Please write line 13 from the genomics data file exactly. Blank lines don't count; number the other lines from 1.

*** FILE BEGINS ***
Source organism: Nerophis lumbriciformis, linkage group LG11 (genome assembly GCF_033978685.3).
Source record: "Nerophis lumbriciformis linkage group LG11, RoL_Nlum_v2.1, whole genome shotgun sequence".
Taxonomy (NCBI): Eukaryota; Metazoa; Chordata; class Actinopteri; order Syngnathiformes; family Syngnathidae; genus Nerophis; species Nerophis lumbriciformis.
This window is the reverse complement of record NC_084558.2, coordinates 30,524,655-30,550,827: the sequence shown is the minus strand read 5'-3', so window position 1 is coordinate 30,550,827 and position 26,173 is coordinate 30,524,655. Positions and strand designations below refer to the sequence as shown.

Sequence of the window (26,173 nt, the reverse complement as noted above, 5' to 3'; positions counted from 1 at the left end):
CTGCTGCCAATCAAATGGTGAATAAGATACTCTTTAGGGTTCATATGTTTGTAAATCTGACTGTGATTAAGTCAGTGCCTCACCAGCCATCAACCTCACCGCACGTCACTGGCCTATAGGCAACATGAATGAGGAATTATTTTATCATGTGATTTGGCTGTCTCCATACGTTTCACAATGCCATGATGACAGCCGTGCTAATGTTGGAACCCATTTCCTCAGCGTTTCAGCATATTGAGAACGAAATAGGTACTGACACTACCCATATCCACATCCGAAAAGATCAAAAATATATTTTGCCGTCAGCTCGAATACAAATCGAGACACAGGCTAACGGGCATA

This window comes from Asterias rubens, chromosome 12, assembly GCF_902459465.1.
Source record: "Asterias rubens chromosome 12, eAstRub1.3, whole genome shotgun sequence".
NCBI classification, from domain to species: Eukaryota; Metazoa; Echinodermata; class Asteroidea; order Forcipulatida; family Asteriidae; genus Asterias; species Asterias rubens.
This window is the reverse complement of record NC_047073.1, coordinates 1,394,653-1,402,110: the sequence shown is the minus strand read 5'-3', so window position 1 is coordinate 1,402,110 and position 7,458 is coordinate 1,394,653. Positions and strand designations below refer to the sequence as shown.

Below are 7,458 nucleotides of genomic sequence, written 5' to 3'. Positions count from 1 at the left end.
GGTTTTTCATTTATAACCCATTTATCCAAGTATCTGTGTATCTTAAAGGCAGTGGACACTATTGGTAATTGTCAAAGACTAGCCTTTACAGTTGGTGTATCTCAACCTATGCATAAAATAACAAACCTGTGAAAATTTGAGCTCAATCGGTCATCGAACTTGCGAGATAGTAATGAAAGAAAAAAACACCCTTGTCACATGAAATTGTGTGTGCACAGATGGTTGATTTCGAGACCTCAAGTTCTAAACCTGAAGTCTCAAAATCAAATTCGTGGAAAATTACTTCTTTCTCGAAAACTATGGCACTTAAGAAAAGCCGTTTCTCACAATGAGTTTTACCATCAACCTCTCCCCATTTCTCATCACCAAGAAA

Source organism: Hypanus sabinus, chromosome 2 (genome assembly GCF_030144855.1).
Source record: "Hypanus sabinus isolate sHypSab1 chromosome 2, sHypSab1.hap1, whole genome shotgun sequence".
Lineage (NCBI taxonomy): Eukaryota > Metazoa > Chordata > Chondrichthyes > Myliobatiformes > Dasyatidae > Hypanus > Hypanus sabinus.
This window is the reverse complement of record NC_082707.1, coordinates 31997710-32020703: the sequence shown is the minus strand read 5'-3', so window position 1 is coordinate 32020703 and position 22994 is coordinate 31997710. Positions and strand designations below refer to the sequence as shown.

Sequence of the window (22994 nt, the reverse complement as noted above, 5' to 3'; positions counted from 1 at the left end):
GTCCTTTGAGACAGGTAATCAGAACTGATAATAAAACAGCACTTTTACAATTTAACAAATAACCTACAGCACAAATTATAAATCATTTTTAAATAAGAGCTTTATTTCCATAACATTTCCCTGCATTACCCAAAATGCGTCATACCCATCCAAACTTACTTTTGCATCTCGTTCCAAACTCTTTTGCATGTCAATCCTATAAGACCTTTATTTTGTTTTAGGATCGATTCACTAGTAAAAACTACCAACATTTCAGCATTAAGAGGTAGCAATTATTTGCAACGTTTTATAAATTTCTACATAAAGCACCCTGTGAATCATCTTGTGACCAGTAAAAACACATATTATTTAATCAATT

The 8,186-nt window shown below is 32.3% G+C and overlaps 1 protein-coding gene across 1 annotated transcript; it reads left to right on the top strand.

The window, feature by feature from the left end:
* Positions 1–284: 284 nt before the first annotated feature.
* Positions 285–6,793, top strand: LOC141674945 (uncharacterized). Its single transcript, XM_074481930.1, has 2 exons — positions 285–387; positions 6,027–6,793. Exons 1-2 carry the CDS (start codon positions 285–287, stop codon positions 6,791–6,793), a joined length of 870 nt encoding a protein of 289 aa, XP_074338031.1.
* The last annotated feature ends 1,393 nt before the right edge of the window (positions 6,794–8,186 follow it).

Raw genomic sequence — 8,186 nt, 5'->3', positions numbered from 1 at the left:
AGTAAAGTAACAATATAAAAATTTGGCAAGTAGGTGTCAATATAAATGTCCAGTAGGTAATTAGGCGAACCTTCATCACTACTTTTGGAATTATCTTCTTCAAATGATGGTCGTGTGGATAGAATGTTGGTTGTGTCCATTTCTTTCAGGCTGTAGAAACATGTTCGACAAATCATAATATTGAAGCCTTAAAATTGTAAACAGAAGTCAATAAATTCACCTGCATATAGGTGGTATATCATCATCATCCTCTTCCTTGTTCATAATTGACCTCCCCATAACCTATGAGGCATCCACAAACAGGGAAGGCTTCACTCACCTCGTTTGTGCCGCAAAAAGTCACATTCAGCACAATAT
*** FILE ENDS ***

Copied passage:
Source organism: Hypanus sabinus, chromosome 2 (genome assembly GCF_030144855.1).